Porkchop, the well-known Hyde Park restaurant with southern roots has made its way north all the way to West Loop. Now open, the newest location of Porkchop features a full menu of BBQ and other southern-style favorites while boasting a full Cabaret theater space. You can really choose your own adventure at Porkchop: you can sit at the bar and enjoy one of the many cocktails from their robust bar program; eat in the dining room and treat yourself to diverse offerings everything from boiled lobster, to brisket, to Belgian waffles; or you can get a ticket and take down some ribs while you watch a burlesque show (if that’s your thing). I will say, the food here was genuinely good (for the most part, we’ll get there later). The burnt ends and brisket were tasty (although they were not smoked, just drenched in liquid smoke as far as I could tell) they had well rendered fat, were not dry, and generally solid. The chicken and waffles were great, and while invented in New York City, I guess it can be called southern. The coconut cake was probably the best thing I ate there, it tasted like it was out of a grandma’s kitchen. Also good: the mac and cheese, mashed potatoes, catfish bites, and cornbread.
The most important aspect of a restaurant is, of course, the food. The food here is good, so there is merit here. With that said, almost every other aspect of this experience felt like this location just didn’t have its feet yet. From the time we sat down, it took us over an hour and a half to actually eat anything. A magician came to our table before a waiter did. Now, I’m not anti-magician, he did a great job, but it was a signal of the time to come, just sort of off kilter. Our servers were so kind and clearly hustling very hard, but clearly had been thrown into the weeds by some force that we couldn’t see. Orders were coming out of the kitchen wrong, or twice, or not at all. I’m fairly certain the menus for the media event we attended weren’t even printed yet when we walked through the door. At no point during the evening were we able to try a pork chop. The whole operation just felt out of sync, and the handsaws hanging down from the ceiling didn’t really help the energy.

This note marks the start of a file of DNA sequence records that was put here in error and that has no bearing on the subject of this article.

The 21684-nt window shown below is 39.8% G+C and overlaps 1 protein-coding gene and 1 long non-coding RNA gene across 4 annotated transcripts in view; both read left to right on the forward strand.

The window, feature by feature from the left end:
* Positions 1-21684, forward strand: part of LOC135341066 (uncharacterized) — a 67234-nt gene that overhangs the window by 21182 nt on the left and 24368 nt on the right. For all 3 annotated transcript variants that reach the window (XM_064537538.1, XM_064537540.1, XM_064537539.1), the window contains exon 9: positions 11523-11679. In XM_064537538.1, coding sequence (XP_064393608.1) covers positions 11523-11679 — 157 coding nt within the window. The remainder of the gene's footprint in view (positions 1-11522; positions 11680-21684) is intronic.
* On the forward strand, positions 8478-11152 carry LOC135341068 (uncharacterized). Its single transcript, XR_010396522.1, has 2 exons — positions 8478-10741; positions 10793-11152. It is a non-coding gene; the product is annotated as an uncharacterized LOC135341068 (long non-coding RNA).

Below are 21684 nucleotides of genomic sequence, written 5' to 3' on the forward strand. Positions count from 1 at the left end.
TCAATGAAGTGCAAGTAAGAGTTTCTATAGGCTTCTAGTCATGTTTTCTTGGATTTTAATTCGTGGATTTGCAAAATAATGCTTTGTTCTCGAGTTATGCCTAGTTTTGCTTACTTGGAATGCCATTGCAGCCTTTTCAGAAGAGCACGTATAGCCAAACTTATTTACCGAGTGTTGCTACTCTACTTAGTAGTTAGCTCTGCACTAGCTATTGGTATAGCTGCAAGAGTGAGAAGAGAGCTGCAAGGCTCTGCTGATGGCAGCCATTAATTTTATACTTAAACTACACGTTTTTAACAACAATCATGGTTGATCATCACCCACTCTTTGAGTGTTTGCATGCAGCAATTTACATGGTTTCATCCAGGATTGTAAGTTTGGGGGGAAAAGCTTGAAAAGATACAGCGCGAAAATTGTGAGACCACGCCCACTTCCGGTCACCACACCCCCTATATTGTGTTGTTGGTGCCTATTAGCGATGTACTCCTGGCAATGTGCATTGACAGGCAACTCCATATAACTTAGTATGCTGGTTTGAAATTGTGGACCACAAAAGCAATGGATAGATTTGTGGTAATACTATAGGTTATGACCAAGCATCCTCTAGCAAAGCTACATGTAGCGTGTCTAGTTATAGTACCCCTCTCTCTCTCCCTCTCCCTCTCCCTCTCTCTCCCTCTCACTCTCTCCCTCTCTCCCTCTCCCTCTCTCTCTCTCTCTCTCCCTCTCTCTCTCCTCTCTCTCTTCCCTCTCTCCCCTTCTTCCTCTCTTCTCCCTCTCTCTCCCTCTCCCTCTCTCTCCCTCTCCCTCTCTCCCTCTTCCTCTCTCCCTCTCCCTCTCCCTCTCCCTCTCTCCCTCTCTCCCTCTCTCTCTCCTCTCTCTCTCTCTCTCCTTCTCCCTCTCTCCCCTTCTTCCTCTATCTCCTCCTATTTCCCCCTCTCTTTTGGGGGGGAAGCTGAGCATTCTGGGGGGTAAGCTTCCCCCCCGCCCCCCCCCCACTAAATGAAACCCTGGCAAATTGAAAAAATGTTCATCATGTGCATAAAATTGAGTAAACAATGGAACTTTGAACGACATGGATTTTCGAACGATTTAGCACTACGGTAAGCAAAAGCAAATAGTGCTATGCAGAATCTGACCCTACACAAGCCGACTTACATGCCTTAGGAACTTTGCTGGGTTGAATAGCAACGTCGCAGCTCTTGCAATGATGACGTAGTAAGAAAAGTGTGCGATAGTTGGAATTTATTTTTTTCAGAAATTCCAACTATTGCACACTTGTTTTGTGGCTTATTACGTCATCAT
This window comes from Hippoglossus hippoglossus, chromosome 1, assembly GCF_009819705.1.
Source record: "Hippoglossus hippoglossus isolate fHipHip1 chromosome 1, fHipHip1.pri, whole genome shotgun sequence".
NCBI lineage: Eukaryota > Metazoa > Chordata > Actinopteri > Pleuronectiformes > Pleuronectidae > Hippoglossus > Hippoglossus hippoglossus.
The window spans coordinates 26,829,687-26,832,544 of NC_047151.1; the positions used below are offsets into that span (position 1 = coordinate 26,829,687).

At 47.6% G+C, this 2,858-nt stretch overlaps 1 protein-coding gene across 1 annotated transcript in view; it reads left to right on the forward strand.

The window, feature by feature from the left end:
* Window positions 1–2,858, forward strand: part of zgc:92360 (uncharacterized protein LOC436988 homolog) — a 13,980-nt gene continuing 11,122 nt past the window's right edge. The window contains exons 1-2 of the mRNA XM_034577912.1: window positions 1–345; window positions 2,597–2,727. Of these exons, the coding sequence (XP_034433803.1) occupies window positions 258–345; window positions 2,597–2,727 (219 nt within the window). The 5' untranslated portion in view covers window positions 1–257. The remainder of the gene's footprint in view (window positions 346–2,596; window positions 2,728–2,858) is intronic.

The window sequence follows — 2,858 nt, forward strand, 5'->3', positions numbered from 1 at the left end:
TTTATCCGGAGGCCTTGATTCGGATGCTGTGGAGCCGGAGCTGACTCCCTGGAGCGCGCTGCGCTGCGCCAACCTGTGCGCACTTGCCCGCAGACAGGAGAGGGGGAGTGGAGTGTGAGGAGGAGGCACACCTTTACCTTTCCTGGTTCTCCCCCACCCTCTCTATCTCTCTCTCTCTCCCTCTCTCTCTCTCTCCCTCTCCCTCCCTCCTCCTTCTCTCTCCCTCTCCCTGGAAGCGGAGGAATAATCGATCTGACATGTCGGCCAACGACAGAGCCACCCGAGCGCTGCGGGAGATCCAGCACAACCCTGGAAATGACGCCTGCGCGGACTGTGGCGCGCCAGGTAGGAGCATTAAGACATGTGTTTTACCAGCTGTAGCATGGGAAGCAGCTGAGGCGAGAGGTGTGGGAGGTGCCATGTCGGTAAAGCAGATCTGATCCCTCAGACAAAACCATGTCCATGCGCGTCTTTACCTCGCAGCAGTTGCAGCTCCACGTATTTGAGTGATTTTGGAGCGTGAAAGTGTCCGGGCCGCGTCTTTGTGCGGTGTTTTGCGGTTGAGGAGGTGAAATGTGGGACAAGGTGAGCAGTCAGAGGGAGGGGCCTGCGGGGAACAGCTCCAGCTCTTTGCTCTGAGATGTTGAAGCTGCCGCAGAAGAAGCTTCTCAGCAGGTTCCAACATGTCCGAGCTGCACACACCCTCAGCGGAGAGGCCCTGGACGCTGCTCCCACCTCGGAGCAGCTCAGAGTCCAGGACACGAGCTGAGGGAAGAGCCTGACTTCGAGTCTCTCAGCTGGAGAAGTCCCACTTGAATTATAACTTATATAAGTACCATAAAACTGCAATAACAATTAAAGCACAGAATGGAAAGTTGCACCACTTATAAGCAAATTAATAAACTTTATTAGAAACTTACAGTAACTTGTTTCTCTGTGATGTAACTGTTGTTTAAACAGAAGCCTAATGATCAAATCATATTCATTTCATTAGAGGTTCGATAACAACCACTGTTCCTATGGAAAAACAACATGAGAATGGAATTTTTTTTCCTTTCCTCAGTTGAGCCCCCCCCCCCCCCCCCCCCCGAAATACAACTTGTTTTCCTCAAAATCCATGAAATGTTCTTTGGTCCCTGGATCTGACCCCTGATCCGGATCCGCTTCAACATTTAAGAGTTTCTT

Look, it’s a pandemic, EVERYONE deserves grace and extra space right now, especially restaurants. But isn’t new anymore, and we didn’t surprise them. This was a special, invite-only, media event for maybe 10-12 tables. I would be remiss in my duties as a critic if I didn’t tell you about these issues. This may improve over time, and I genuinely hope it does, but maybe give Porkchop a month or so to hit its stride.
Before I move on, I’m not sure if the people behind Porkchop knew that I had just moved out of New Orleans when they invited me in, and I’m absolutely positive they didn’t know my partner was native bread New Orleanian. That’s what brings me to the red beans and rice. My partner LOVES red beans and rice, so much so that I shipped in 2 cases of canned Blue Runner Red Beans for a Valentine’s Day present, and it went over great. What is served at Porkchop is not red beans and rice. Sure, there are kidney beans in there, and rice involved, but it’s so far from what’s authentic that it made my partner viscerally angry. She literally hasn’t stopped talking about it. Folks at Porkchop, if you read this, you’d be much better off shipping in the cans of Blue Runner. It’s what the people deserve. Everything else was good! Just skip the red beans.
A highlight of the Porkchop experience, however, is the bar program. We got to try a few cocktails and they were all balanced, sweet, and sipable. The minty-fresh Honey Mojito was one of the best iterations of a Mojito I’ve tried. The Porkchop Punch is dangerously good, and gorgeous to boot, and the Peach Smash was strong and tasty. I can totally imagine these paring perfectly with a show in the theater
Being welcomed into a restaurant always feels like an honor to me. Food is so personal, and I know first-hand the herculean effort that goes into operating a place like Porkchop. It’s hard to do at all, it’s harder to do now. I believe the issues here are ones that will improve over time, but it’s not there yet. I will reiterate, most of the food here was very good. I’m automatically skeptical of any place billed as Southern up here in Yankee country, but the food here, for the most part, delivers. But, right now, eating out is a big choice, for a few reasons, and I think that Porkchop in West Loop is likely to be more enjoyable if given additional time to measure up to the Hyde Park location. For orders check here
Photos: Adam Gerber